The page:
The Normandy Victory Museum inaugurates this year a new permanent exhibition within its collections. The Hedgerows hell is at the heart of the museum journey and constitutes the very identity of the structure but with the aim of always improving the place, the museum team and the collectors have decided to include new themes. Among these themes, the role of women during the Second World War will occupy a prominent place at the end of the visit. Already partially implemented, the part devoted to the role of women has been reviewed and corrected in order to address its subject more comprehensively.

1939, women roll up their sleeves

Official history has long excluded women in general. This goes hand in hand with the society in which we have long evolved, which is gradually tending to transform itself. Systematically associated with housework and child rearing, the woman of the late 1930s seems to have only a domestic role to play. However, with the announcement of the war and the general mobilization of men for the front, in 1939, it was women who would roll up their sleeves to allow life to continue as normally as possible.

Tribute to those women who fought

Like the men, these women fought for their freedom and the freedom of their country. This new permanent exhibition thus sounds like a tribute paid to those who, with the greatest courage, have replaced men and proved to all that women have their place outside the home. The ambition to give women back the visibility they have been deprived of for a long time will spearhead the exhibition. It will also and above all be an opportunity to take a different look at the Second World War, that of those who were only considered as the collateral victims of a war of men for a long time.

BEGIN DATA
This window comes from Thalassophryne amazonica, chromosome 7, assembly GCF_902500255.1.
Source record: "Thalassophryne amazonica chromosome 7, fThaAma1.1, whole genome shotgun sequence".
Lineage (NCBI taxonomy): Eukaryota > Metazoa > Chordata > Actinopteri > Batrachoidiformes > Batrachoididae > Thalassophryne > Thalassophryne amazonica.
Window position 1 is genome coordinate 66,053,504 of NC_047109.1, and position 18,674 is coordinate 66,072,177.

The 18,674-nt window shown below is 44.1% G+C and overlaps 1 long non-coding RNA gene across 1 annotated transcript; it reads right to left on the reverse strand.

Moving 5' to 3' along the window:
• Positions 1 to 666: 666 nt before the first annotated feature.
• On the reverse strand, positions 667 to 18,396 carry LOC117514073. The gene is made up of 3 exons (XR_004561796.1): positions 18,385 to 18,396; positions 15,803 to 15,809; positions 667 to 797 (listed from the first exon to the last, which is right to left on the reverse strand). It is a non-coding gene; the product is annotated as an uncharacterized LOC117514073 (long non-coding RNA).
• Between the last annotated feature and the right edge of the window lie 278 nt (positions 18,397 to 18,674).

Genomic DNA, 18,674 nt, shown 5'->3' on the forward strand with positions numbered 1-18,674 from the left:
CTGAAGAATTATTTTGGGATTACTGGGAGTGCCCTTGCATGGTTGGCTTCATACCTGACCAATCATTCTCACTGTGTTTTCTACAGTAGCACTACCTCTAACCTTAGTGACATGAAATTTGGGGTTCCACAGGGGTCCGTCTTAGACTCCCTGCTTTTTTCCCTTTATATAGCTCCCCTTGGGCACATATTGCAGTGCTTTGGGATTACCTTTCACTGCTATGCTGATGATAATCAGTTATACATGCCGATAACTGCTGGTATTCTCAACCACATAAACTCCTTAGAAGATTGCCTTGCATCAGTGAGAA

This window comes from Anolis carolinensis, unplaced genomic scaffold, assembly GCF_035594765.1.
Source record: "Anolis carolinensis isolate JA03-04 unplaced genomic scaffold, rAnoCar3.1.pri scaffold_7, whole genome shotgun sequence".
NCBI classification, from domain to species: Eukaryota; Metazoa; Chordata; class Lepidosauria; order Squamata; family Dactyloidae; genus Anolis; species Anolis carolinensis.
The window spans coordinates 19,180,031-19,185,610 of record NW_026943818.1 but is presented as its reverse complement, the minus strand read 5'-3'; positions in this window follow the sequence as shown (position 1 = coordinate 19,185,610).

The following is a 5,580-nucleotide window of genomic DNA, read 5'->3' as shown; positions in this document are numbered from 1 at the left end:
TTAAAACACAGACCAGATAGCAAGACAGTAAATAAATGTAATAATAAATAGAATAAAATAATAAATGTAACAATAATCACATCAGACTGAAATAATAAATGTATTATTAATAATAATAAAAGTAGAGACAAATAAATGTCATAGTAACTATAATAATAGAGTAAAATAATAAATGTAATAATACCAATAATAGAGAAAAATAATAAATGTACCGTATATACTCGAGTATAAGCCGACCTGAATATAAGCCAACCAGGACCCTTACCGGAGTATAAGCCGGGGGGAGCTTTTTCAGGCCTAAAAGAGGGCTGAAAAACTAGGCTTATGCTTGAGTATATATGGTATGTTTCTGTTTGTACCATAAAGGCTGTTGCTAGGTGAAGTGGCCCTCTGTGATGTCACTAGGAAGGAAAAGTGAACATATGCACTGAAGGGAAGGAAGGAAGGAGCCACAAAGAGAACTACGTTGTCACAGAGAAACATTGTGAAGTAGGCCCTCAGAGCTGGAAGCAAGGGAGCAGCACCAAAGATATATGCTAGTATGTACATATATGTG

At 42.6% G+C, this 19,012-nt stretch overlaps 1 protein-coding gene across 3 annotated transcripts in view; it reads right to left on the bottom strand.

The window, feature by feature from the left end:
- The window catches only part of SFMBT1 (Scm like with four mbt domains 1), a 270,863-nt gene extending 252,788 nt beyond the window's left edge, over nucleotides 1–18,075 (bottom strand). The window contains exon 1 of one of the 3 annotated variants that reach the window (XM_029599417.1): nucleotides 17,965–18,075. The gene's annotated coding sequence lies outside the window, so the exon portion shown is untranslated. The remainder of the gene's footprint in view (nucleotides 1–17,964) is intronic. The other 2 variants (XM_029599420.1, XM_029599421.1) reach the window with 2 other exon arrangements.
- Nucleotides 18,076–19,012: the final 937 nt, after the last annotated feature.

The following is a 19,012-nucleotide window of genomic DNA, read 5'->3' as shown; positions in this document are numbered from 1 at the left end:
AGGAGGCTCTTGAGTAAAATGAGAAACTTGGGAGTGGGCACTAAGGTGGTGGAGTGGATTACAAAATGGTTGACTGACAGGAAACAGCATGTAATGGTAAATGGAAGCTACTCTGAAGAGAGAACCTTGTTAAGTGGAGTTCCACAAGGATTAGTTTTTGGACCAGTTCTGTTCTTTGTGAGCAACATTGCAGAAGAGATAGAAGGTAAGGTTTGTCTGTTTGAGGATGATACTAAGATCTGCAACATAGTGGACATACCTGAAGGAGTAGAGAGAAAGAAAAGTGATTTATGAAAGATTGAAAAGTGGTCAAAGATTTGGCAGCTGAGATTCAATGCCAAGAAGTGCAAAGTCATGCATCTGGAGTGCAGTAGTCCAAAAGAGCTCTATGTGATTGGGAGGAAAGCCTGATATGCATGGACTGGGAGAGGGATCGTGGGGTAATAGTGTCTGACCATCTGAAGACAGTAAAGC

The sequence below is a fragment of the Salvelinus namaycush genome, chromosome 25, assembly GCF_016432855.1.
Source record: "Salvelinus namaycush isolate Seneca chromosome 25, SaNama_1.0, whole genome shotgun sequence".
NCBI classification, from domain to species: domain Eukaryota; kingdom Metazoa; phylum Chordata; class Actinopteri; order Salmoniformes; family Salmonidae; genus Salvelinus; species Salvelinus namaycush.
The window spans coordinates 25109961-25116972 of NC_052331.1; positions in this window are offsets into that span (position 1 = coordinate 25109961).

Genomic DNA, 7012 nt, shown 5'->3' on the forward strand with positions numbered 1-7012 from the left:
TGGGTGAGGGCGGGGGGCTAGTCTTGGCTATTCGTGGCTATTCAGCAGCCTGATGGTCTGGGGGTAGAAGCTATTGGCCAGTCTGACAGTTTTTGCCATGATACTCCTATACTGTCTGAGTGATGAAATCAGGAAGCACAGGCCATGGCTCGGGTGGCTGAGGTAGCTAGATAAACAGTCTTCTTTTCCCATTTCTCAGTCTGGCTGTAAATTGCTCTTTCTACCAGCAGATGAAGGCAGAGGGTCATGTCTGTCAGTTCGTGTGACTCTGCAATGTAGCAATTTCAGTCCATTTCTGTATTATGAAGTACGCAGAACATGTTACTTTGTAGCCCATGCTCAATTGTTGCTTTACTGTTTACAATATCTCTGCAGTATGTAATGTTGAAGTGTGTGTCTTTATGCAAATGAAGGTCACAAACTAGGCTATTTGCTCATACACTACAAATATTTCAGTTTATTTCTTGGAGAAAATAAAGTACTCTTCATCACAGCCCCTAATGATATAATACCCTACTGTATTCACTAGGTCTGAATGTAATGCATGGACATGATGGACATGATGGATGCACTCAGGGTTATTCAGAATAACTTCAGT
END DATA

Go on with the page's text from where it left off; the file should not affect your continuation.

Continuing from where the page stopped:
Divided into several themes, the exhibition brings together photographs, archive images, uniforms and various objects that tell the story of women who also suffered this war.

Roosevelt high school LA, women practice shooting
American nurses land in Normandy,
Women working to rivet the body of an airplane. Photograph by Harold Lambert.

At home, in production, in the fields …

A large proportion of women will be forced to continue to look after their homes and their children in occupied France subject to rationing. However, at a time of total war, the mobilization of all available forces is necessary. The production of factories and fields, then managed by men, passes into the hands of women who courageously take the places of those who go to the front. Supporting the war effort, accentuating the usual production of factories and farms, this is what the new daily life of women looks like.

But also at the heart of the fighting

Some will turn to the Resistance, finding a way to get more involved in this fight for freedom. Still others will be dressed in uniform, enlisting the help of the various auxiliaries of the armies reserved for women. The British, American and Canadian armies will indeed set up auxiliary services reserved for women and in connection with each of the country’s armies: army, air force, navy. Nursing positions will also be in high demand. Even more, you will discover that one of the countries involved in the conflict will go so far as to authorize female soldiers.

These women thus took part, each in their own way, in the Second World War. They paved the way for future generations and contributed to profound changes in society. The right to vote granted to French women since 1944 is one of the first testimonies.

This exhibition has been visible at the Normandy Victory Museum since early 2020.  Included in your entrance ticket that you can book online here